Sickle Cell Trait and Fatal Rhabdomyolysis in Football Training: A Case Study

Mary L. Anzalone; Valerie S. Green; Maximillian Buja; Luis A. Sanchez; Rajesh I. Harrykissoon; E. Randy Eichner


Med Sci Sports Exerc. 2010;42(1):3-7. 

In This Article

Abstract and Introduction


We report the athletic, the clinical, and the pathological details of a case of fatal rhabdomyolysis during training in a college football player with sickle cell trait (SCT) who collapsed minutes after running 16 successive sprints of 100 yd each. The player, 19 yr old, African American, was apparently healthy when he took the field for the conditioning run. No exertional heat illness was present. After collapsing on-field, the player soon went into coma and developed fulminant rhabdomyolysis, profound lactic acidosis, acute myoglobinuric renal failure, refractory hyperkalemia, and disseminated intravascular coagulation. Despite intensive care in the hospital, he died about 15 h after admission, likely from a hyperkalemic cardiac arrhythmia; the terminal rhythm was pulseless electrical activity. The forensic autopsy confirmed that the cause of death was acute exertional rhabdomyolysis associated with SCT. Counting this case, at least 15 college football players with SCT have died from complications of exertional sickling, as have younger football players and other athletes. In SCT, maximal, sustained exercise evokes four forces that can foster sickling: hypoxemia, acidosis, hyperthermia, and red cell dehydration. The setting, the clinical and laboratory features, and the clinicopathological correlation here suggest that the fulminant rhabdomyolysis and its fatal sequelae were from exertional sickling. These data suggest that screening and simple precautions for SCT may be warranted to prevent tragedies like this and enable all athletes with SCT to thrive in their sports.


Sickle cell trait (SCT) is common and generally benign. More than 3 million Americans have SCT-about 1 in 12 blacks and between 1 in 2000 and 1 in 10,000 whites-and almost all live normal, healthy lives. However, for some carriers, SCT can pose clinical problems. As they grow older, many SCT carriers lose the ability to concentrate fully the urine; this usually is harmless. Two other clinical complications in SCT-splenic infarction at altitude and intermittent gross hematuria-are not life threatening and are covered elsewhere.[6] Some athletes with SCT, however, develop a syndrome that can be grave or even rapidly fatal: fulminant exertional rhabdomyolysis.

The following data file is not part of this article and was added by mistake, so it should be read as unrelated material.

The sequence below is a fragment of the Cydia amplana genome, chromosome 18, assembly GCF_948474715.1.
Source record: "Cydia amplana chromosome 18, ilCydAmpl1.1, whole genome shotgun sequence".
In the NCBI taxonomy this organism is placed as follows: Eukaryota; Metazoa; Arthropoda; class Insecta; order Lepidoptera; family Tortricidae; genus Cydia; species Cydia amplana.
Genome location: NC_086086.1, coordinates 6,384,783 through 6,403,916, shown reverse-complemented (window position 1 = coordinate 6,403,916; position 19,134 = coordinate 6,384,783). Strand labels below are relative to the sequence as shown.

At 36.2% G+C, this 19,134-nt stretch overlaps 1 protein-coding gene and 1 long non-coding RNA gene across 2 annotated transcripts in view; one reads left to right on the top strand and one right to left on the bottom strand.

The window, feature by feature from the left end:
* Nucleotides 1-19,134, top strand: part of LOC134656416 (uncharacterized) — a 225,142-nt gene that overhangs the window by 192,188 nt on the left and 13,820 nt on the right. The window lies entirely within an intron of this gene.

Fulminant rhabdomyolysis is an underrecognized and misdiagnosed cause of sudden collapse in sports. Among 136 well-studied, sudden, nontraumatic sports deaths in high school and college athletes over a decade, the third most common cause of death, behind cardiovascular conditions and heatstroke, accounting for 5% of the deaths, was sickling-associated rhabdomyolysis.[20]

Sudden death in SCT was first reported in 1970 in four recruits undergoing Army basic combat training at an altitude of 4060 ft.[10] One recruit died of what seemed to be an acute coronary event, but in three recruits, profound metabolic acidosis and early hyperkalemia (plus peaked T waves on electrocardiogram [EKG] in one) suggested that fulminant, sickling-associated rhabdomyolysis played a role in the deaths. Four similar cases were soon reported from the US Air Force, two recruits in basic training (not at altitude) and two cadets at the Air Force Academy (7200 ft). Three survived. All four had exertional rhabdomyolysis, hyperkalemia, disseminated intravascular coagulation (DIC), and acute myoglobinuric renal failure requiring dialysis.[13] All seven of these recruits or cadets with SCT were exercising vigorously when they collapsed, but none had heatstroke. Rectal temperatures were normal or mildly elevated; the highest being 102°F.[10,13] The four men in the second report were the only ones hospitalized for rhabdomyolysis and renal failure, among thousands of trainees subjected to the same physical and environmental stresses, leading the authors to conclude that major exertional rhabdomyolysis may be more likely to occur in trainees with SCT.[13]

Exertional sickling without major heat stress seems also a likely cause of collapse from fulminant rhabdomyolysis in some athletes with SCT. Counting this case, at least 15 college football players have died from complications associated with SCT, as have younger football players and other athletes.[4,5,7] The typical SCT syndrome is demonstrated by this case of a college football player in training.


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